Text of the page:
In the modern era, discussions about performance-enhancing technologies tend to take place primarily in the context of sports. Indeed, it is within that context that we have covered the issue in previous columns. But as technologies evolve, the subject merits attention beyond the athletic fields.
From the very beginning, a link has existed between the battleground and the playing field on the issue of performance enhancement. The amphetamines that helped soldiers push beyond their human limits during World War II soon made their way into athletics. Whether on the gridiron or at the baseball park, postwar athletes turned to amphetamines whenever they needed a pickup. And this is just one example in a very long relationship between sports and the military that remains today. During the recently concluded Pyeongchang Olympics, Russian curler Alexander Krushelnitsky tested positive for a banned substance that had been developed for Soviet-bloc soldiers during the Cold War.
Lightning War: Fueled by Speed
Military deployment of performance-enhancing substances became widespread during the Second World War. According to Norman Ohler in his pathbreaking book Blitzed: Drugs in the Third Reich, at the outset of the war, German researchers began looking into the battlefield potential of Pervitin, an amphetamine-based drug sold by the Temmler pharmaceutical company. As the head of Germany's Research Institute of Defense Physiology, Dr. Otto Ranke asserted that "we may grasp what far-reaching military significance it would have if we managed to remove natural tiredness using medical methods." Informed by the stimulant's utility in Germany's invasion of Poland the previous year, an April 1940 memorandum signed by German army Commander-in-Chief Walther von Brauchitsch declared that issuing Pervitin was a military necessity given the demands of the modern battlefield. In preparation for the campaign against France that would soon begin, an order went out for some 35 million tablets.
The astonishing success of the Wehrmacht's blitzkrieg tactics might be at least partially explained by the pharmaceutical advantage its soldiers enjoyed. After reviewing reports on the matter, historians Nicolas Rasmussen and James Pugh wrote that British authorities began studying the benefits afforded by Benzedrine (essentially Pervitin under a different brand name). The Royal Navy authorized its use in September 1941, and the British Army and its Army Air Corps did so the following year. By the end of the conflict, British forces had distributed some 72 million doses of the stimulant. For its part, the United States never officially sanctioned the use of pharmaceutical stimulants during World War II. But Rasmussen asserts that through off-the-record means, U.S. servicemen got hold of amphetamines, using them in even larger numbers than their British counterparts. Historians have confirmed amphetamine usage during the war by Japanese and Finnish forces as well. According to political scientist Lukasz Kamienski, the Soviet Union was the sole exception on the matter of wartime adoption of amphetamines.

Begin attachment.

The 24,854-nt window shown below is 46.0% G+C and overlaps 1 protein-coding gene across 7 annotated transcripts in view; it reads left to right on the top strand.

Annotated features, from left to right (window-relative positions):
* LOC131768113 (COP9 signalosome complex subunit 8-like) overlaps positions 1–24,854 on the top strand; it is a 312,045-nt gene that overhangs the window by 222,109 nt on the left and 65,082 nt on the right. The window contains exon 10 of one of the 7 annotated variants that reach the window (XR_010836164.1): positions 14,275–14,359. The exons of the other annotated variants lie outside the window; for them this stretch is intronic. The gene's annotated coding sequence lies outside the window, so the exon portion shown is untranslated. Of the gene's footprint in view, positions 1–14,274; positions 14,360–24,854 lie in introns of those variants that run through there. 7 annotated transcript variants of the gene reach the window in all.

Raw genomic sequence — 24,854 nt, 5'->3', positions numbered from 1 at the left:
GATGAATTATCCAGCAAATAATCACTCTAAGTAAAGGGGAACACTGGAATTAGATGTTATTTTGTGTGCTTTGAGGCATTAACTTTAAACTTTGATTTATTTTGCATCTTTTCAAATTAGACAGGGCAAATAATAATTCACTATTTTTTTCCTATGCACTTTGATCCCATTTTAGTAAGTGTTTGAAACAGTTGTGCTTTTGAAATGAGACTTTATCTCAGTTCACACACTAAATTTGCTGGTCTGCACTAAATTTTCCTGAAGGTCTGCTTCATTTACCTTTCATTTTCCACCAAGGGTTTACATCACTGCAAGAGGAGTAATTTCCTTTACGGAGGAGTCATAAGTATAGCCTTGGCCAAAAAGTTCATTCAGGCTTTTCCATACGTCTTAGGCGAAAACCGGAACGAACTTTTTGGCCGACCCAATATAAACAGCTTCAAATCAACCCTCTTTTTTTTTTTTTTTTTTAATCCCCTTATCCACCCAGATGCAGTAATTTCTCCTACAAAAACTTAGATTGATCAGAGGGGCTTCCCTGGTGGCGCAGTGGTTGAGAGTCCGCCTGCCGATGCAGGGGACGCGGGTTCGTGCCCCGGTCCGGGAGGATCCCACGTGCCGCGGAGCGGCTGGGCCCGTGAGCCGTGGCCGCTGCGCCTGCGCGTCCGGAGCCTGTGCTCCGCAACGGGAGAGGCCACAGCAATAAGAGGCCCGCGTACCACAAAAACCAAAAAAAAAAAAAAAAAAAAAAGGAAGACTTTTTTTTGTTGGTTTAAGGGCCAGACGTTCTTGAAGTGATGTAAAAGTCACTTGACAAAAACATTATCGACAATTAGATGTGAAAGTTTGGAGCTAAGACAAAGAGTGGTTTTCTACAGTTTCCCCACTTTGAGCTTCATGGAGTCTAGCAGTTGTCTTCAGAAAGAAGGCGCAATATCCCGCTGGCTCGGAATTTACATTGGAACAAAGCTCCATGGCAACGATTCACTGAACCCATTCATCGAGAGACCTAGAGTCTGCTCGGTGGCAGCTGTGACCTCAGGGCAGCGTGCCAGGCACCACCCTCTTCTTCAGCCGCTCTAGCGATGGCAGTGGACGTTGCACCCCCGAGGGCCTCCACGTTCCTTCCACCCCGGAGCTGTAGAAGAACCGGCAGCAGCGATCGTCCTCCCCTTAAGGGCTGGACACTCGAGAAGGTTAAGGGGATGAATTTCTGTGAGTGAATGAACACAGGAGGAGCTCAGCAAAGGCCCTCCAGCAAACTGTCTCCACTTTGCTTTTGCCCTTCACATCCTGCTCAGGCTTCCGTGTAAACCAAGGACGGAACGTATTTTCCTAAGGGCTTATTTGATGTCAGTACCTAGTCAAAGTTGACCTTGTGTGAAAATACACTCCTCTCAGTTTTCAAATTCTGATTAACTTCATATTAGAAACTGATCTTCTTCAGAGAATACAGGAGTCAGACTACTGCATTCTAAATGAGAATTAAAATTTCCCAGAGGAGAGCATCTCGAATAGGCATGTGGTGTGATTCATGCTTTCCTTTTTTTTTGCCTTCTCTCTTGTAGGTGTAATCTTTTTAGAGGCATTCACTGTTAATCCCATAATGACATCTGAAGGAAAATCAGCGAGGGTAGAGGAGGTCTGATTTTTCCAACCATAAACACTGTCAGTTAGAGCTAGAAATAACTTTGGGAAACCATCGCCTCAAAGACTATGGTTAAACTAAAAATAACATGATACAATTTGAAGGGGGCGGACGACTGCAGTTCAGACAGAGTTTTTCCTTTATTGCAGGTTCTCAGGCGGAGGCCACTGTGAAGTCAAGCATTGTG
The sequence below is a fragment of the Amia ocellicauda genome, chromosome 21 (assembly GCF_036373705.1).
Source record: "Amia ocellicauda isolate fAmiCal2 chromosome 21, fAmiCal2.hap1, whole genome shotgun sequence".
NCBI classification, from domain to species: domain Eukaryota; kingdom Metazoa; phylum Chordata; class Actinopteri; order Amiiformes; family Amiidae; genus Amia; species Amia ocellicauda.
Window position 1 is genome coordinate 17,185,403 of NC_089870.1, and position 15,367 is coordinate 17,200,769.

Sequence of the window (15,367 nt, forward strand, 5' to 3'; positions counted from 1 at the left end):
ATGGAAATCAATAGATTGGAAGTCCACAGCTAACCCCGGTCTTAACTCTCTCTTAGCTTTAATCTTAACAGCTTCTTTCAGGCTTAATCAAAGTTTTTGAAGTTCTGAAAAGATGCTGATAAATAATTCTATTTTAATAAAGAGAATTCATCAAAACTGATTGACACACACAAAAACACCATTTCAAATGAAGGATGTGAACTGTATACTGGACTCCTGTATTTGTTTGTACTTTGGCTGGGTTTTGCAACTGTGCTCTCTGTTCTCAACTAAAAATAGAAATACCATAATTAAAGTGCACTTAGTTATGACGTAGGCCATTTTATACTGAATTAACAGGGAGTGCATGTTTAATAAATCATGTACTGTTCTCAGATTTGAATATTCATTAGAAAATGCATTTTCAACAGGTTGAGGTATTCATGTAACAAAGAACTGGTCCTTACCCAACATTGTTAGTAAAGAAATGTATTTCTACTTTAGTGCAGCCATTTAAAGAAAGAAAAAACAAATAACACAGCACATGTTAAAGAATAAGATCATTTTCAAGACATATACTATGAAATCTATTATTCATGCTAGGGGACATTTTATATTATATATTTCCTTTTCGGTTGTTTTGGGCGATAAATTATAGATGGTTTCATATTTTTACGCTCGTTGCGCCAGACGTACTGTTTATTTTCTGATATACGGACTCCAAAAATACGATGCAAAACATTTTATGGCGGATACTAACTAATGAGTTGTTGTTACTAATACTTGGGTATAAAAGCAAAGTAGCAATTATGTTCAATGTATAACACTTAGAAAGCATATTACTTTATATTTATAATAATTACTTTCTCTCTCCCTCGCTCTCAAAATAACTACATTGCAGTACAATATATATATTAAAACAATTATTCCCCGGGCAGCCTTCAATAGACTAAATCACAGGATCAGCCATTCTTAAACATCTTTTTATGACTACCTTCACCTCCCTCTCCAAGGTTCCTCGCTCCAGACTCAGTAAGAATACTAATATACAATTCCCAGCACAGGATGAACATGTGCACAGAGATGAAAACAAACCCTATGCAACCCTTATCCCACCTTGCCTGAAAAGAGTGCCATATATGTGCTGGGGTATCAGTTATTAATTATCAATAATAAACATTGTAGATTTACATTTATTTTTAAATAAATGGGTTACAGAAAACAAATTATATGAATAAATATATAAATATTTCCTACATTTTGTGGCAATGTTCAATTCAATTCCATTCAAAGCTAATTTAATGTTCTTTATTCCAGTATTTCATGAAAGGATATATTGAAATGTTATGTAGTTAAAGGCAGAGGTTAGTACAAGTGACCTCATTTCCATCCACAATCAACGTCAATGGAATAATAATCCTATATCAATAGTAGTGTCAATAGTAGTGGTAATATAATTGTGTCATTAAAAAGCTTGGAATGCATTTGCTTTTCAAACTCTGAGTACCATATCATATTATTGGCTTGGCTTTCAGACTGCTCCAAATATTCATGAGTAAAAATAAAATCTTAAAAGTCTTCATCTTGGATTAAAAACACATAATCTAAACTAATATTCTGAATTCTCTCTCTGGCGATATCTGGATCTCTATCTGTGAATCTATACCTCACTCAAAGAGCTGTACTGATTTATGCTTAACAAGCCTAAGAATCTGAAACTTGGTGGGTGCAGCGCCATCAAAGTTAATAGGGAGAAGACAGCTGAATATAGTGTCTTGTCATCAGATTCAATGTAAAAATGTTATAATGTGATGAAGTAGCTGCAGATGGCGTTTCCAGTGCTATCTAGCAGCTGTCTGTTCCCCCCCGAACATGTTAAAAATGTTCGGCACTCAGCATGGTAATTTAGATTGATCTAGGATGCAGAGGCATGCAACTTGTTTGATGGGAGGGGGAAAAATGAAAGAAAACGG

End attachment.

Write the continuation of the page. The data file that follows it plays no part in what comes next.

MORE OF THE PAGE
But in the postwar era, the U.S. military came to formally embrace the distribution of stimulants, first during the Korean War — in this case mostly Dexedrine from the Smith, Kline & French pharmaceutical company. Several years after the conflict, the U.S. Air Force's Strategic Air Command approved the use of amphetamines to address the increasingly long mission times its aircrews faced; tactical units followed suit in 1962. But it was in Vietnam, says Kamienski, that American military personnel began to use performance-enhancing drugs in truly astonishing numbers. A 1971 governmental report noted that 225 million doses of stimulants had been handed out during that conflict between 1966 and 1969 alone.